HTC Vive launches program to bring the arts into virtual reality

[It’s good news that the VR industry is funding programs like the ones described in this story from SiliconANGLE to expand the applications and availability of presence-evoking technologies and experiences. For more information see the HTC Vive press release. –Matthew]

HTC Vive launches program to bring the arts into virtual reality

By Kyt Dotson
08 November 2017

Smartphone marker and virtual reality headset developer HTC Corp. today announced Vive Arts, a new multimillion-dollar global VR program designed to bring the arts into the living room.

The Vive Arts program will help cultural institutions, such as museums, documentary projects, educators and other content developers, fund and develop VR installations designed to be highly immersive and available from the comfort of the living room.

In an effort to build out VR content within the industry, HTC has been supporting and investing in the arts and culture space since the launch of the Vive headset. That vision has led HTC to forge partnerships with London’s Royal Academy of Arts, Taipei’s National Palace Museum, the Muséum national d’Histoire naturelle (French National Museum of Natural History) in Paris, Washington D.C.’s Newseum and St. Petersburg’s Hermitage Museum.

These experiences will be available alongside new experiences in HTC’s Viveport virtual reality app and content distribution platform. “With the launch of Vive Arts, we are driving virtual reality’s influence in art and providing access to our world’s cultural heritage,” said Joel Breton, vice president of Vive Studios. “We are empowering artists to create, and consumers to experience and interpret, art and culture in new ways.”

The virtual reality industry has seen a huge amount of interest since the release of numerous headsets in 2016 including the HTC Vive, the Oculus Rift and the PlayStation VR, which are tethered to high-powered computers, and the Samsung Gear VR and Google Inc.’s Daydream, which are powered by mobile phones. So far, the adoption of VR has been led by extremely expensive headsets, but that is beginning to change as the Vive price tag fell to $599 and the Rift dropped to $399.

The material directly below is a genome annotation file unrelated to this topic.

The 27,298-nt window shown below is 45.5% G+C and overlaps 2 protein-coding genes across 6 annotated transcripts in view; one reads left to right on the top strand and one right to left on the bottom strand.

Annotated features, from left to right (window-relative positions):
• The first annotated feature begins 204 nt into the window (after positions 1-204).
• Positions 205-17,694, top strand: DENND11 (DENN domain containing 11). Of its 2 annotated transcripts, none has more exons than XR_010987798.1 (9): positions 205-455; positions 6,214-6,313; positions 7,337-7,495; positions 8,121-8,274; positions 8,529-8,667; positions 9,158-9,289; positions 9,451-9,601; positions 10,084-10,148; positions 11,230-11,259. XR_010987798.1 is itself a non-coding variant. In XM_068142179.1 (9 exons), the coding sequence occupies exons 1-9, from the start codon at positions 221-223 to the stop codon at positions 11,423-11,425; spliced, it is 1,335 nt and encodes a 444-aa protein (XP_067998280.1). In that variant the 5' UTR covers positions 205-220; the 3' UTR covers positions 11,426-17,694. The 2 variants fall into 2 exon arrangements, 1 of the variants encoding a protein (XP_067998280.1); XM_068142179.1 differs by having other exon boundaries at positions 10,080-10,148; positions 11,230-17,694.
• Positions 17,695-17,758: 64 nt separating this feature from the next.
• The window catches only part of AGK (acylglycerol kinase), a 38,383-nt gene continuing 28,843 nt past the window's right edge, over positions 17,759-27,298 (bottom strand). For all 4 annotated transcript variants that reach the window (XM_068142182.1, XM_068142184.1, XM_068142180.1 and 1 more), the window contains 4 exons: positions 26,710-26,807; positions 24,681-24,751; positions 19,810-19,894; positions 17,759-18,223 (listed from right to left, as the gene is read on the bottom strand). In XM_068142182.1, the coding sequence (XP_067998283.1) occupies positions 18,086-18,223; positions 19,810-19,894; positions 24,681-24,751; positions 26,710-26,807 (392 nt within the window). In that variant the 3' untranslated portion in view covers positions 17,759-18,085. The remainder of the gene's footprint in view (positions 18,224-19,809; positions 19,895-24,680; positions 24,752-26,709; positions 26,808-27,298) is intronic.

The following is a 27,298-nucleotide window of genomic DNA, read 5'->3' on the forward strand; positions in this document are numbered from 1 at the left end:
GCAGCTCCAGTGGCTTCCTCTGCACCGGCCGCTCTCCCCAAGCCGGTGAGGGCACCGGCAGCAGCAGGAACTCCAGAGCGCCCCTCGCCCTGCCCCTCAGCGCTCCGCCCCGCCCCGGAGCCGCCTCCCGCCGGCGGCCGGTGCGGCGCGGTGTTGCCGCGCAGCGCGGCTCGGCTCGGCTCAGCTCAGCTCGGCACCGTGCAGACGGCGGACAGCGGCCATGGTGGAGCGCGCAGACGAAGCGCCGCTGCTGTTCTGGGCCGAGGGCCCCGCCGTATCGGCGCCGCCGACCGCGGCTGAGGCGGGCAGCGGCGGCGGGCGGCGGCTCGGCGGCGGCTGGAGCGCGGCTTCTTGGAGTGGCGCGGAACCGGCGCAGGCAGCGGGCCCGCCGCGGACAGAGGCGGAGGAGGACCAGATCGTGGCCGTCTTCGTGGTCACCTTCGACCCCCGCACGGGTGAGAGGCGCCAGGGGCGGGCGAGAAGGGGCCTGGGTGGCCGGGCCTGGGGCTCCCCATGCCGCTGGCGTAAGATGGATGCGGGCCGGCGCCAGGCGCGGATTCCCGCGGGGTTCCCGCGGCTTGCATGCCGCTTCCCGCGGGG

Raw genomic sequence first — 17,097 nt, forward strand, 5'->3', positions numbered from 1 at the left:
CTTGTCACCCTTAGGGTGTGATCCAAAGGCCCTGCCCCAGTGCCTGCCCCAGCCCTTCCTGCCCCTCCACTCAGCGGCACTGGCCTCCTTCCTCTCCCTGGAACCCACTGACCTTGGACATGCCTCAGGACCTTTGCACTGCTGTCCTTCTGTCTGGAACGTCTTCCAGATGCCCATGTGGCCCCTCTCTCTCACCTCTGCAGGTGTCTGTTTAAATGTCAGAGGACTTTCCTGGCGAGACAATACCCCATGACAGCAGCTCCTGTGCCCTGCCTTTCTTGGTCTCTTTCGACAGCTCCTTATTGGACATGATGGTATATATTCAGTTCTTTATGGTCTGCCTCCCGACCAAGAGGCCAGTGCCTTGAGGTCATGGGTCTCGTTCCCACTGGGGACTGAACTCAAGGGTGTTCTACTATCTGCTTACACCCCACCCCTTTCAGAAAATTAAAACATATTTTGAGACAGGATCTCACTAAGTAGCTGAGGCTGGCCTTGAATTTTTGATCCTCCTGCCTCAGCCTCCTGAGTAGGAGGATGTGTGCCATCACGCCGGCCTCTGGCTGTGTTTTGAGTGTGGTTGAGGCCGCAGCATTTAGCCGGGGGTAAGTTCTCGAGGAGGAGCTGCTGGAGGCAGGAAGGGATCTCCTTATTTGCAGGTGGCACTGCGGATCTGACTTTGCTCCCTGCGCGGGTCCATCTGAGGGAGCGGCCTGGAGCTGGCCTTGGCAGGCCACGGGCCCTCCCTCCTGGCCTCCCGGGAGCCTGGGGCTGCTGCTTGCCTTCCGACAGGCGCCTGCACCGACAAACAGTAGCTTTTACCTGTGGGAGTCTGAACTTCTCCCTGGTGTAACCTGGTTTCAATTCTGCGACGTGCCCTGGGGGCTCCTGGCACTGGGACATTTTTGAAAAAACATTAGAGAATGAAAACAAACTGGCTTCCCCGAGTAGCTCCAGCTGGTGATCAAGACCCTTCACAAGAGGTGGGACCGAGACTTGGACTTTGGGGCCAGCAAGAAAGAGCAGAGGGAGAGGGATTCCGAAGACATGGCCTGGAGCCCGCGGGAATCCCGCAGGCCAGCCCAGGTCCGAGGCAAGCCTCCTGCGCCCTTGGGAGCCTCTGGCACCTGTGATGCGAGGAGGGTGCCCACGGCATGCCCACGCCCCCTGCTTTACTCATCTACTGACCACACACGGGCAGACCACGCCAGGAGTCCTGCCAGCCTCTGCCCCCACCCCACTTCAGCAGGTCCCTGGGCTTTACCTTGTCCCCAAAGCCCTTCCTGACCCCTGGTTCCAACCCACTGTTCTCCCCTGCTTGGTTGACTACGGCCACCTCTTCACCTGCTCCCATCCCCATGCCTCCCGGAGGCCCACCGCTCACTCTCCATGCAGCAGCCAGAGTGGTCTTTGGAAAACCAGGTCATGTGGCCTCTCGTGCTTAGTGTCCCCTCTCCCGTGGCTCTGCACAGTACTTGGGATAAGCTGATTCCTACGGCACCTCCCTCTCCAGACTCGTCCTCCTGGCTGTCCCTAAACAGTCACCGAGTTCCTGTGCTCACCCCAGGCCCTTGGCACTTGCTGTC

According to Allied Business Intelligence Research Inc. market research, the VR industry will reach $60 billion worldwide by 2021. However, at the moment that growth is hampered by the slow pace of content production and equally slow mass-market adoption. In better news, Sam Rosen, managing director and vice president at ABI Research, also said that the diversity in the VR market would prove to be the upshot because the market is a race, not a sprint.

With the Vive Arts program, HTC is opening up new content and new horizons for users to experience in VR, which builds on that market diversity.

The Vive Arts’ next project will be in London featuring Tate Modern’s major upcoming exhibition, Modigliani, which opens on Nov. 23. The virtual reality experience is expected to be a one-of-a-kind presentation in VR, bringing a gallery of Italian painter Amedeo Modigliani’s artwork out of the gallery and directly to viewers. The museum exhibition includes sculptures and portraits of his friends, including Pablo Picasso and Constantin Brancusi.

“We are always looking to push creative boundaries,” said Tate Modern Director Frances Morris, “and we think this will be a fantastic opportunity to give the public a different and in-depth understanding of this much-loved artist through new technology.”

The HTC Arts program follows in the footsteps of other VR content experiences developed to bring the arts and culture to virtual reality.

Last year, Google Arts & Culture launched an educational VR app available on Google Cardboard and Daydream with numerous historical sites recorded with 360-degree images from Paris to New York city – not as interactive as the Vive Arts apps intend to be, but a beginning.

Recently, Google teamed up with Discovery Communications Inc. to develop TRVLR, a 38-episode travel documentary designed to bring VR viewers to faraway places and introduce them to new people and cultures. Also this this year, Getty Images Inc. and Jaunt partnered up to build VR cinematic content and CNN began work on its own VR journalism division.


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